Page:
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1) passing job interviews is a skill orthogonal to coding abilities. You might want to get a book and start training on that.

2) I failed Google's interview 6 times. OK, so I don't work at Google, but I am still a decent software engineer loving functional programming and distributed systems.




>I failed Google's interview 6 times.

During last few years me and 2 of my friends passed the interview and got offers there. Everytime Google came up with noticeably (like $10K-$15K) lower salary than the then current pretty typical SSE salary of the candidate with barely balancing that decrease by stock (with total being $5K-$15K higher on a good market day). One of the friends even took that offer with obvious result - more disappointed by the offer than enthusiastic he barely made through the first year and run away.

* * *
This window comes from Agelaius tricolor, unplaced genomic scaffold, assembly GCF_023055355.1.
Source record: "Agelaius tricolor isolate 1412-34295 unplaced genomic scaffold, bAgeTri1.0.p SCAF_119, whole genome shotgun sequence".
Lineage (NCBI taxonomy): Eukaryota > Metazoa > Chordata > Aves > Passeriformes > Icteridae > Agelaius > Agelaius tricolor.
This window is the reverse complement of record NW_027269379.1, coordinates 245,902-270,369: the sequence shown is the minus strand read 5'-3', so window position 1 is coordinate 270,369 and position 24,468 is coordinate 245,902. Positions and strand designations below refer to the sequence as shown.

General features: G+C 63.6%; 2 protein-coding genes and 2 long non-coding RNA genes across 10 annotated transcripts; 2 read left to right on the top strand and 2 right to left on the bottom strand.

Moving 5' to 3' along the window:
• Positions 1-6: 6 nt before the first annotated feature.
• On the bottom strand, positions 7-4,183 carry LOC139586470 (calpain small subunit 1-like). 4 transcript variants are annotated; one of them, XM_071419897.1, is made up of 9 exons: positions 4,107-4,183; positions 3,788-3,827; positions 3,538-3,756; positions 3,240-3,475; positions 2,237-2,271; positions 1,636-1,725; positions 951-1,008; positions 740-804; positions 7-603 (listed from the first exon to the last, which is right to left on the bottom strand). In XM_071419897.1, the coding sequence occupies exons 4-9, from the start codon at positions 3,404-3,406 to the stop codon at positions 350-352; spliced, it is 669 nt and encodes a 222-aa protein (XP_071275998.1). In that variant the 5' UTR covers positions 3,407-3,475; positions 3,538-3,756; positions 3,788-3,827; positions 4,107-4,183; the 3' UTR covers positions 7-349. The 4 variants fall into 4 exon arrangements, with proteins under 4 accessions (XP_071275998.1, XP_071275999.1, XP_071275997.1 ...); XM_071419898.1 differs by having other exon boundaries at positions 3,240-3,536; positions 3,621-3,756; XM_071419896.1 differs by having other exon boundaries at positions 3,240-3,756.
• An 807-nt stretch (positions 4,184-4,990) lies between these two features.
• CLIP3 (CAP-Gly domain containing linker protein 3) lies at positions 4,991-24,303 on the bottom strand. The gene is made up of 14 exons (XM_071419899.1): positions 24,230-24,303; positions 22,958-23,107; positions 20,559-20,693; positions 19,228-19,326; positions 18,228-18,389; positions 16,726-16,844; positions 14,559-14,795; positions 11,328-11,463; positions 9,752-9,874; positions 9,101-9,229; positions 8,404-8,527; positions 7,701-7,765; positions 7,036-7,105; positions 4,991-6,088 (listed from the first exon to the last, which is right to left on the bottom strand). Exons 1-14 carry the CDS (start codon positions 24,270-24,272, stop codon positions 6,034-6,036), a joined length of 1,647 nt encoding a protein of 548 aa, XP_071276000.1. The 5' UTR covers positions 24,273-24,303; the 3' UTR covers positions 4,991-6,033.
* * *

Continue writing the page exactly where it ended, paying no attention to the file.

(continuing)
5-15k is within the negotiation margin in the markets google hires in. So im not sure it means too much (though from people I know who work there, I have felt that they underpaid a bit, because of all their perks that adds up and some people are ok with that).


That sounds like supply and demand pricing, people want to work for Google even if the salary is low. It could also be a good pay off in that some people will value you as a better programmer because you're ex google? The right move might well be to take a position for a year and leave if you don't like it, on leaving I imagine you can get a better paid position more easily than before it was on your CV??


This is exactly how salaries become how they are in the gaming industry.

Source: I worked in the gaming industry. Everyone wants to work at Blizzard, so why pay people what they're worth? Because you get what you pay for.




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